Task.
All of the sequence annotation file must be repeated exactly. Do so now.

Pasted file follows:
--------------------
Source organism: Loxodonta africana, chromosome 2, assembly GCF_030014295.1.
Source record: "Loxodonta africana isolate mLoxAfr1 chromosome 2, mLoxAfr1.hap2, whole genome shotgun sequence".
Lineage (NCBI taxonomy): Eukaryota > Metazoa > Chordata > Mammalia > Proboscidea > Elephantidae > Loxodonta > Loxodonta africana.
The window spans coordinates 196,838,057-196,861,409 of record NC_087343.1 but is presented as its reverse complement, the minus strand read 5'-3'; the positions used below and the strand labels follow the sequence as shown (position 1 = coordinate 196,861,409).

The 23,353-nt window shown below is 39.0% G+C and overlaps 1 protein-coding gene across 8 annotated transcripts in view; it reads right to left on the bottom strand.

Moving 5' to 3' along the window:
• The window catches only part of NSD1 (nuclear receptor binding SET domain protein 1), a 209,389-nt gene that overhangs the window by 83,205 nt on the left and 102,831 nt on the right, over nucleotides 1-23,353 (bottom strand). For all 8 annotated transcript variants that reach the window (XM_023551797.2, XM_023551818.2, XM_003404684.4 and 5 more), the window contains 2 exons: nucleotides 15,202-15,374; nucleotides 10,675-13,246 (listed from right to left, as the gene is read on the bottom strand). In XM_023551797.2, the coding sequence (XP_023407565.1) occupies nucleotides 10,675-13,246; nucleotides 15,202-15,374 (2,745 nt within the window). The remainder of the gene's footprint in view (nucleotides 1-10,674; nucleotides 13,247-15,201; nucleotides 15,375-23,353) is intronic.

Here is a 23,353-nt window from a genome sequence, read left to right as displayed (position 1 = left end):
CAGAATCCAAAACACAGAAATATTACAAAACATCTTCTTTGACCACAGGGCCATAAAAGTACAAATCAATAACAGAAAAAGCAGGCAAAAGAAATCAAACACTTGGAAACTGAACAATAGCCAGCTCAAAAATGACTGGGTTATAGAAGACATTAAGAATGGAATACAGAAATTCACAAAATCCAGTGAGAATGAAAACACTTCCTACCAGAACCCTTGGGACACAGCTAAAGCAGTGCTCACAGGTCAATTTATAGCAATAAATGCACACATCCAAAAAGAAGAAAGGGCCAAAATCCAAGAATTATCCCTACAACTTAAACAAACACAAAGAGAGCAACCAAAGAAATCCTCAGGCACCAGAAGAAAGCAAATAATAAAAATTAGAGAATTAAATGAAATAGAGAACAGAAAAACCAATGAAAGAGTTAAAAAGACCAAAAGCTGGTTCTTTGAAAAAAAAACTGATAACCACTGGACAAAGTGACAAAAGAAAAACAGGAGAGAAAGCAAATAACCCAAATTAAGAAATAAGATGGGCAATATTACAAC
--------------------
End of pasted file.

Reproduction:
Source organism: Loxodonta africana, chromosome 2, assembly GCF_030014295.1.
Source record: "Loxodonta africana isolate mLoxAfr1 chromosome 2, mLoxAfr1.hap2, whole genome shotgun sequence".
Lineage (NCBI taxonomy): Eukaryota > Metazoa > Chordata > Mammalia > Proboscidea > Elephantidae > Loxodonta > Loxodonta africana.
The window spans coordinates 196,838,057-196,861,409 of record NC_087343.1 but is presented as its reverse complement, the minus strand read 5'-3'; the positions used below and the strand labels follow the sequence as shown (position 1 = coordinate 196,861,409).

The 23,353-nt window shown below is 39.0% G+C and overlaps 1 protein-coding gene across 8 annotated transcripts in view; it reads right to left on the bottom strand.

Moving 5' to 3' along the window:
• The window catches only part of NSD1 (nuclear receptor binding SET domain protein 1), a 209,389-nt gene that overhangs the window by 83,205 nt on the left and 102,831 nt on the right, over nucleotides 1-23,353 (bottom strand). For all 8 annotated transcript variants that reach the window (XM_023551797.2, XM_023551818.2, XM_003404684.4 and 5 more), the window contains 2 exons: nucleotides 15,202-15,374; nucleotides 10,675-13,246 (listed from right to left, as the gene is read on the bottom strand). In XM_023551797.2, the coding sequence (XP_023407565.1) occupies nucleotides 10,675-13,246; nucleotides 15,202-15,374 (2,745 nt within the window). The remainder of the gene's footprint in view (nucleotides 1-10,674; nucleotides 13,247-15,201; nucleotides 15,375-23,353) is intronic.

Here is a 23,353-nt window from a genome sequence, read left to right as displayed (position 1 = left end):
CAGAATCCAAAACACAGAAATATTACAAAACATCTTCTTTGACCACAGGGCCATAAAAGTACAAATCAATAACAGAAAAAGCAGGCAAAAGAAATCAAACACTTGGAAACTGAACAATAGCCAGCTCAAAAATGACTGGGTTATAGAAGACATTAAGAATGGAATACAGAAATTCACAAAATCCAGTGAGAATGAAAACACTTCCTACCAGAACCCTTGGGACACAGCTAAAGCAGTGCTCACAGGTCAATTTATAGCAATAAATGCACACATCCAAAAAGAAGAAAGGGCCAAAATCCAAGAATTATCCCTACAACTTAAACAAACACAAAGAGAGCAACCAAAGAAATCCTCAGGCACCAGAAGAAAGCAAATAATAAAAATTAGAGAATTAAATGAAATAGAGAACAGAAAAACCAATGAAAGAGTTAAAAAGACCAAAAGCTGGTTCTTTGAAAAAAAAACTGATAACCACTGGACAAAGTGACAAAAGAAAAACAGGAGAGAAAGCAAATAACCCAAATTAAGAAATAAGATGGGCAATATTACAAC